If these manufacturers don’t know they are in competition with the iPhone, Apple sure does. At their Rock & Roll event last week, MacWorld quotes Phil Schiller as saying:
iPod touch is also a great game machine. No multi-touch interface on other devices, games are expensive, there’s no app store, and there’s no iPod built in. Plus it’s easier to buy stuff because of the App Store on the device. Chart of game and entertainment titles available on PSP, Nintendo DS, and iPhone OS. PSP: 607. Nintendo DS: 3680. iPhone: 21,178.
The same applies to the iPhone. At the same event, Steve Jobs commented that with the new iPod nano, you essentially get a $149 Flip video camera thrown in for free:
We’re going to start off with an 8GB unit, and we’re going to lower the price from $149 to free. This is the new Apple, isn’t it? (laughter) How are we going to do that. We’re going to build a video camera into the new iPod nano. On the back of each unit is a video camera and a microphone, and there’s a speaker inside as well. Built into every iPod nano is now an awesome video camera. And yet we’ve still retained its incredibly small size.
In discussing the Kindle with David Pogue, Jobs even knocks the idea of specialized devices:
“I’m sure there will always be dedicated devices, and they may have a few advantages in doing just one thing,” he said. “But I think the general-purpose devices will win the day. Because I think people just probably aren’t willing to pay for a dedicated device.”
In terms of this competition, the iPhone at this point in its lifetime2 is analogous to the internet in the late 1990s. The internet was pretty obviously in competition with a few obvious industries at that point — like meatspace book stores — but caught (and is still catching) others off guard: cable TV, movie companies, music companies, FedEx/USPS/UPS, movie theaters, desktop software makers, book publishers, magazine publishers, shoe/apparel stores, newspaper publishers, video game console makers, libraries, grocery stores, real estate agents, etc. etc….basically any organization offering entertainment or information. The internet is still the ultimate “there’s an app for that” engine; it duplicated some of the capabilities of and drew attention away from so many products and services that these businesses offered. Some of these companies are dying — slowly or otherwise — while others were able to adapt and adopt quickly enough to survive and even thrive. It’ll be interesting to see which of the iPhone’s competitors will be able to do the same.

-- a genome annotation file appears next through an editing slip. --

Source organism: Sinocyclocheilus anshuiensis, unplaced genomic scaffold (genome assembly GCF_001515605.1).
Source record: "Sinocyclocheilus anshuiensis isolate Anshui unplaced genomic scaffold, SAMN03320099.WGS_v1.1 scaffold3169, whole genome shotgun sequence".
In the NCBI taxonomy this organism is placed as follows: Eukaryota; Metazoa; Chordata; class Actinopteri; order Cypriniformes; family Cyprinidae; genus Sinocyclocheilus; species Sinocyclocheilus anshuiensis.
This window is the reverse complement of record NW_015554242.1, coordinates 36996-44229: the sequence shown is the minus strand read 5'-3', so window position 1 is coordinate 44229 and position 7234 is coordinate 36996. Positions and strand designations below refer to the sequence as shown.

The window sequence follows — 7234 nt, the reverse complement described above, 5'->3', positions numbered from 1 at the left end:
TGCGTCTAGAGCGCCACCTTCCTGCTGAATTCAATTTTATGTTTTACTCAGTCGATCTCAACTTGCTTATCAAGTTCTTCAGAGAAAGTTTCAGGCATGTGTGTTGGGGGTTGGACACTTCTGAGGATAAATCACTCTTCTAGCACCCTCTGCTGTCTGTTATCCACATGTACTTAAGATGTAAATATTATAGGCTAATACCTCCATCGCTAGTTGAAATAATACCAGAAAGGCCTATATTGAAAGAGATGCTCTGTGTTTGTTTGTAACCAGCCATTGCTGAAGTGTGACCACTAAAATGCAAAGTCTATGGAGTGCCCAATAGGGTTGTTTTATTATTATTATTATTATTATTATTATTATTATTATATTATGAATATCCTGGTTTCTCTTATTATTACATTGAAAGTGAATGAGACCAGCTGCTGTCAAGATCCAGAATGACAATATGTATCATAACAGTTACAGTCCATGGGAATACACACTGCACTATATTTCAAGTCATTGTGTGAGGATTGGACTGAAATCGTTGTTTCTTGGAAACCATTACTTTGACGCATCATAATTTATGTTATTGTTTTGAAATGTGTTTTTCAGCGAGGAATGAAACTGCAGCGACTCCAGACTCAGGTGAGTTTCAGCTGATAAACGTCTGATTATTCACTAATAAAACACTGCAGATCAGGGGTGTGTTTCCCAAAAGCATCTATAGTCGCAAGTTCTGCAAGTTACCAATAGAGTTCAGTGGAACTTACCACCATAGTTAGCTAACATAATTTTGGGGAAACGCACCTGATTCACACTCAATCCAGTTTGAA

In this essay, I’m using “the iPhone” as a convenient shorthand for “any of a number of devices and smartphones that offer similar functionality to the iPhone, including but not limited to the Palm Pre, Android phones, Blackberry Storm, and iPod Touch”. Similar arguments apply, to varying degrees, to these devices and their manufacturers but are especially relevant to the iPhone and Apple; hence, the shorthand. If you don’t read this footnote, adequately absorb its message, and send me email to the effect of “the iPhone sux because Apple and AT&T are monopolistic robber barons”, I reserve the right to punch you in the face while yelling I WASN’T JUST TALKING ABOUT THE IPHONE YOU JACKASS. ↩
 You’ve got to wonder when Apple is going to change the name of the iPhone. The phone part of the device increasingly seems like an afterthought, not the main attraction. The main benefit of the device is that it does everything. How do you choose a name for the device that has everything? Hell if I know. But as far as the timing goes, I’d guess that the name change will happen with next year’s introduction of the new model. The current progression of names — iPhone, iPhone 3G, iPhone 3GS — has nowhere else to go (iPhone 3GS Plus isn’t Apple’s style). ↩
Update: The console makers are worried about mobile phone gaming platforms.
Among the questions voiced by video game executives: How can Nintendo, Sony and Microsoft keep consumers hooked on game-only consoles, like the Wii or even the PlayStation Portable, when Apple offers games on popular, everyday devices that double as cellphones and music players?
And how can game developers and the makers of big consoles persuade consumers to buy the latest shoot’em-ups for $30 or more, when Apple’s App store is full of games, created by developers around the world and approved by Apple, that cost as little as 99 cents — or even are free?